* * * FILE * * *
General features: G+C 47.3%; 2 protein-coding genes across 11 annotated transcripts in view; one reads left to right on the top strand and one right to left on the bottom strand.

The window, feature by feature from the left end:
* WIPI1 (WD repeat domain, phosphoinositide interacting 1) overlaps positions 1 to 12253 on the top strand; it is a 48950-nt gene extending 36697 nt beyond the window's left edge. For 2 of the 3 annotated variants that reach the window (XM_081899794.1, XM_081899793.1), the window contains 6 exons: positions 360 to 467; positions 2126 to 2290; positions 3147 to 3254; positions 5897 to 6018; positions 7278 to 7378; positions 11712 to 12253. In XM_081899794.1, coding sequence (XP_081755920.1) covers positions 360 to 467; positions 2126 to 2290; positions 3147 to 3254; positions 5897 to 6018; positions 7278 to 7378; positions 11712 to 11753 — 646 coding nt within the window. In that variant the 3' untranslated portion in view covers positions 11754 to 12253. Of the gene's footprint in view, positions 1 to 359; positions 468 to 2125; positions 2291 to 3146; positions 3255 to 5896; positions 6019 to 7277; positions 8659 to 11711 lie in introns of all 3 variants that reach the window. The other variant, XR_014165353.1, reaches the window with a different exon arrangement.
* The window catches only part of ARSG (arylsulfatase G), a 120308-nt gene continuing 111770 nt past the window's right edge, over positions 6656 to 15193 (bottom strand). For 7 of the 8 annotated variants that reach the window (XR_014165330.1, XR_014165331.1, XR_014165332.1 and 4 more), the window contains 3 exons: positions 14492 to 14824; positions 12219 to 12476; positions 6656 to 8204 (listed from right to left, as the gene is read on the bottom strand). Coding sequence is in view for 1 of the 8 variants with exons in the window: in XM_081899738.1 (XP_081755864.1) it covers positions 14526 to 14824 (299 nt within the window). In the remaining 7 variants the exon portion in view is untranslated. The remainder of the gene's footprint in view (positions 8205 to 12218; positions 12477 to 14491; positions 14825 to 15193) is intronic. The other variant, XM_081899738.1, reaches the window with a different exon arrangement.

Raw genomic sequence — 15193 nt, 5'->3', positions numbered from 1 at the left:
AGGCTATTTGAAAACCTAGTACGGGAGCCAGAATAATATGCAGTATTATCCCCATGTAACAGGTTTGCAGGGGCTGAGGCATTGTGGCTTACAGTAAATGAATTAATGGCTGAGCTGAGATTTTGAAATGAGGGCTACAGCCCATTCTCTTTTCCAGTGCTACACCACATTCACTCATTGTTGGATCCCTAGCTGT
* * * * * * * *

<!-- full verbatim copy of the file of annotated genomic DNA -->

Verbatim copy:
General features: G+C 47.3%; 2 protein-coding genes across 11 annotated transcripts in view; one reads left to right on the top strand and one right to left on the bottom strand.

The window, feature by feature from the left end:
* WIPI1 (WD repeat domain, phosphoinositide interacting 1) overlaps positions 1 to 12253 on the top strand; it is a 48950-nt gene extending 36697 nt beyond the window's left edge. For 2 of the 3 annotated variants that reach the window (XM_081899794.1, XM_081899793.1), the window contains 6 exons: positions 360 to 467; positions 2126 to 2290; positions 3147 to 3254; positions 5897 to 6018; positions 7278 to 7378; positions 11712 to 12253. In XM_081899794.1, coding sequence (XP_081755920.1) covers positions 360 to 467; positions 2126 to 2290; positions 3147 to 3254; positions 5897 to 6018; positions 7278 to 7378; positions 11712 to 11753 — 646 coding nt within the window. In that variant the 3' untranslated portion in view covers positions 11754 to 12253. Of the gene's footprint in view, positions 1 to 359; positions 468 to 2125; positions 2291 to 3146; positions 3255 to 5896; positions 6019 to 7277; positions 8659 to 11711 lie in introns of all 3 variants that reach the window. The other variant, XR_014165353.1, reaches the window with a different exon arrangement.
* The window catches only part of ARSG (arylsulfatase G), a 120308-nt gene continuing 111770 nt past the window's right edge, over positions 6656 to 15193 (bottom strand). For 7 of the 8 annotated variants that reach the window (XR_014165330.1, XR_014165331.1, XR_014165332.1 and 4 more), the window contains 3 exons: positions 14492 to 14824; positions 12219 to 12476; positions 6656 to 8204 (listed from right to left, as the gene is read on the bottom strand). Coding sequence is in view for 1 of the 8 variants with exons in the window: in XM_081899738.1 (XP_081755864.1) it covers positions 14526 to 14824 (299 nt within the window). In the remaining 7 variants the exon portion in view is untranslated. The remainder of the gene's footprint in view (positions 8205 to 12218; positions 12477 to 14491; positions 14825 to 15193) is intronic. The other variant, XM_081899738.1, reaches the window with a different exon arrangement.

Raw genomic sequence — 15193 nt, 5'->3', positions numbered from 1 at the left:
AGGCTATTTGAAAACCTAGTACGGGAGCCAGAATAATATGCAGTATTATCCCCATGTAACAGGTTTGCAGGGGCTGAGGCATTGTGGCTTACAGTAAATGAATTAATGGCTGAGCTGAGATTTTGAAATGAGGGCTACAGCCCATTCTCTTTTCCAGTGCTACACCACATTCACTCATTGTTGGATCCCTAGCTGT